The HTC multidisciplinary team will need to provide support to a girl’s parents and a woman’s partner and family over their lifetime. Because HTCs have a family-centred care approach, it is important to use this as an opportunity to identify other people in the family who may also have the bleeding disorder.
Lavin finished her presentation noting that we are at an exciting time in bleeding disorders management, transitioning to a new paradigm of care for women and girls.

Access to care

Roshni Kulkarni pointed out the need for an outreach approach for women with bleeding disorders: often they are very involved in looking after their family and services and find it difficult to access services. To increase access to services, there needs to be flexibility, including telemedicine, and to consider outreach as an option, particularly for girls and women who live at a considerable distance to the HTC.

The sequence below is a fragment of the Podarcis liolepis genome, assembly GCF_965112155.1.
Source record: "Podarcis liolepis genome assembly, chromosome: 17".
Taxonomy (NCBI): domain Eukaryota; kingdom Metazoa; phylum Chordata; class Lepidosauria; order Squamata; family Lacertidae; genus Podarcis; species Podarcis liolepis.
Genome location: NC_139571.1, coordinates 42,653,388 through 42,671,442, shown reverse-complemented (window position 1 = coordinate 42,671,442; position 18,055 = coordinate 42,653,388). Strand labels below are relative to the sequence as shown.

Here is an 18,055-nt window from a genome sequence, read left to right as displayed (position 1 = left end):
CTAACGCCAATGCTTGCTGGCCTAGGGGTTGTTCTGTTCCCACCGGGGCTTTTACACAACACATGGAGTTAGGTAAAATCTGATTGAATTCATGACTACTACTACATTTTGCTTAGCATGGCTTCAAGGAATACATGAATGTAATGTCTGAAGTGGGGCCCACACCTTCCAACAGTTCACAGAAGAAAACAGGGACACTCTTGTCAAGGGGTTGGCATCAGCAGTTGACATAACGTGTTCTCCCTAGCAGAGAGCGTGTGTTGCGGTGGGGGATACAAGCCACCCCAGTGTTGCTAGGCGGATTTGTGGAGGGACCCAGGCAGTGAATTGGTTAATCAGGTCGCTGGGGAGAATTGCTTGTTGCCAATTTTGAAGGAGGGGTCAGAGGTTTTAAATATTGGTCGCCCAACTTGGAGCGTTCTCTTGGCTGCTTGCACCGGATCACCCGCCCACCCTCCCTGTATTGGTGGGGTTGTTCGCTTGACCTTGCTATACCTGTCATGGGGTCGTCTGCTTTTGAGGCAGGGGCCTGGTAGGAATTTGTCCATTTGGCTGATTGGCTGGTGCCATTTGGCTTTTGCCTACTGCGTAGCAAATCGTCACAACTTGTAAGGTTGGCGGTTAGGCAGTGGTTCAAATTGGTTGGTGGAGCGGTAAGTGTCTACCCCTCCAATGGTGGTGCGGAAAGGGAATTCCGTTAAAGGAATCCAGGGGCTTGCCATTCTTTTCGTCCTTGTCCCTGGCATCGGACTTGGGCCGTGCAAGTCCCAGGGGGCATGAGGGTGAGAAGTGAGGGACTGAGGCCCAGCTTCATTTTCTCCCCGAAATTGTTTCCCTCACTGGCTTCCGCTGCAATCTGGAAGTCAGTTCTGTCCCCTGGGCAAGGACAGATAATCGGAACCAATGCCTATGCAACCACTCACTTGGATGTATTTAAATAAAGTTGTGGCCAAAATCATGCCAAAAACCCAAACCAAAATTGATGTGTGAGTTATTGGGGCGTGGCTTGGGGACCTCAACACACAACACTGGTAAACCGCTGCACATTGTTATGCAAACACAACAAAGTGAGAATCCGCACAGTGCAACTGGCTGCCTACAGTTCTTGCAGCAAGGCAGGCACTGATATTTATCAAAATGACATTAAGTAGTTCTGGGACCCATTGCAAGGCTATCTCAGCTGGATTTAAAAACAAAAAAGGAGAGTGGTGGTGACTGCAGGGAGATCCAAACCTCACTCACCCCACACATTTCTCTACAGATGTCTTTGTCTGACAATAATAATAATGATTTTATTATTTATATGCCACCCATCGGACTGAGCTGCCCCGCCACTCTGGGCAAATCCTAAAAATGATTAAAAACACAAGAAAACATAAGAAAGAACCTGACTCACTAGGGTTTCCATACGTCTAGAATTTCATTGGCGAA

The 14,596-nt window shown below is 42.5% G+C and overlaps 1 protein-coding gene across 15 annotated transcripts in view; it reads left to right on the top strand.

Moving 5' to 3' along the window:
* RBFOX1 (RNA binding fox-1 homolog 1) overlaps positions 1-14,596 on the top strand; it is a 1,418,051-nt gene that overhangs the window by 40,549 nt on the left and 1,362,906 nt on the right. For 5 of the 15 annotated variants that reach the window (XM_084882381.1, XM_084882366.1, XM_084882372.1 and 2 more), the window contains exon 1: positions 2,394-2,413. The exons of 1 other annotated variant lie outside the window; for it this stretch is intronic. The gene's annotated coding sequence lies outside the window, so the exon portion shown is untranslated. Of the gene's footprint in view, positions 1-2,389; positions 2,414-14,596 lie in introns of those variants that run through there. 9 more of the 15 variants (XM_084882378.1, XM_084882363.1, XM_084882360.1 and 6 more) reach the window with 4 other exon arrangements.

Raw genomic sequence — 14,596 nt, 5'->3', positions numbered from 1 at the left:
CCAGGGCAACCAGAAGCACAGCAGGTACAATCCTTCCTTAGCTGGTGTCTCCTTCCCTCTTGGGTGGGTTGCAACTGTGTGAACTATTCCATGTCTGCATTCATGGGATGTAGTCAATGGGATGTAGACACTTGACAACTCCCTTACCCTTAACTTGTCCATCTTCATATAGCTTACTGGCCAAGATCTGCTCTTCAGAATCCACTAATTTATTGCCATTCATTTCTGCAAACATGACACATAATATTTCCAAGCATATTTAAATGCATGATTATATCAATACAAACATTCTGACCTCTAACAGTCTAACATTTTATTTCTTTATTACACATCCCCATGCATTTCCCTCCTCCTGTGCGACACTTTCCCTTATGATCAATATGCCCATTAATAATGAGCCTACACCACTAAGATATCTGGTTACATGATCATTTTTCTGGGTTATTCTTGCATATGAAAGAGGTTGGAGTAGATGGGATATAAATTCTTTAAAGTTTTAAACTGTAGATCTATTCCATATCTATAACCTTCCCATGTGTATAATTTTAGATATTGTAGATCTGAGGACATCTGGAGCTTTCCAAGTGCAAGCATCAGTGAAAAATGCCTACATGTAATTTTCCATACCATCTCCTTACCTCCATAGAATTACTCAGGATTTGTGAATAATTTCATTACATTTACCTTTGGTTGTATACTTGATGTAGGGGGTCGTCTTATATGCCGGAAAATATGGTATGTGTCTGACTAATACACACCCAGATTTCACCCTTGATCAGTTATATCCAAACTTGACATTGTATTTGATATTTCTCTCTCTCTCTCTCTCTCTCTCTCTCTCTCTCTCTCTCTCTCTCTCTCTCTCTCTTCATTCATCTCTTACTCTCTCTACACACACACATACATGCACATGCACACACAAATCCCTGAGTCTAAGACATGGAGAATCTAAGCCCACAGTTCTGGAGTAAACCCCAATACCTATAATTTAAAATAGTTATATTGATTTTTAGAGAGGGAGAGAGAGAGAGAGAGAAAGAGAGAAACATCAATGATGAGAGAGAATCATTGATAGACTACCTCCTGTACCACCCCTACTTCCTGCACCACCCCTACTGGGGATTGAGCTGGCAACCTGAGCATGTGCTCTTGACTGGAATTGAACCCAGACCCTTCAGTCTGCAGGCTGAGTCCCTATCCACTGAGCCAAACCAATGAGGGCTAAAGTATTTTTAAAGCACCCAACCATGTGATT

Kulkarni described the approach to telemedicine in her paediatric HTC, where a family physician/GP can conduct the consultation in collaboration with the multidisciplinary team at the HTC. Conducting telemedicine with the patient at their home also enables the HTC team to see the home environment and how the patient moves around at home. Genetic counselling can also be undertaken via telemedicine.
Telemedicine has been particularly valuable during the COVID-19 epidemic. Kulkarni noted there were some practical challenges, including communication over poor connections and some patients’ lack of access to internet.

There was a clear message from the Summit that much work is still to be done. While treatment and care is personalised to the individual and their needs, we still need a better understanding of the impact of a bleeding disorder on the symptoms of girls and women. Michelle Lavin highlighted that the symptoms and issues of girls and women can vary greatly. It was helpful to hear that women and girls can use tools like Pictorial Bleeding Assessment Charts to give an objective view of their menstrual bleeding. However, data and research into general bleeding symptoms of females as well as menstrual bleeding will be important to support comprehensive care into the future.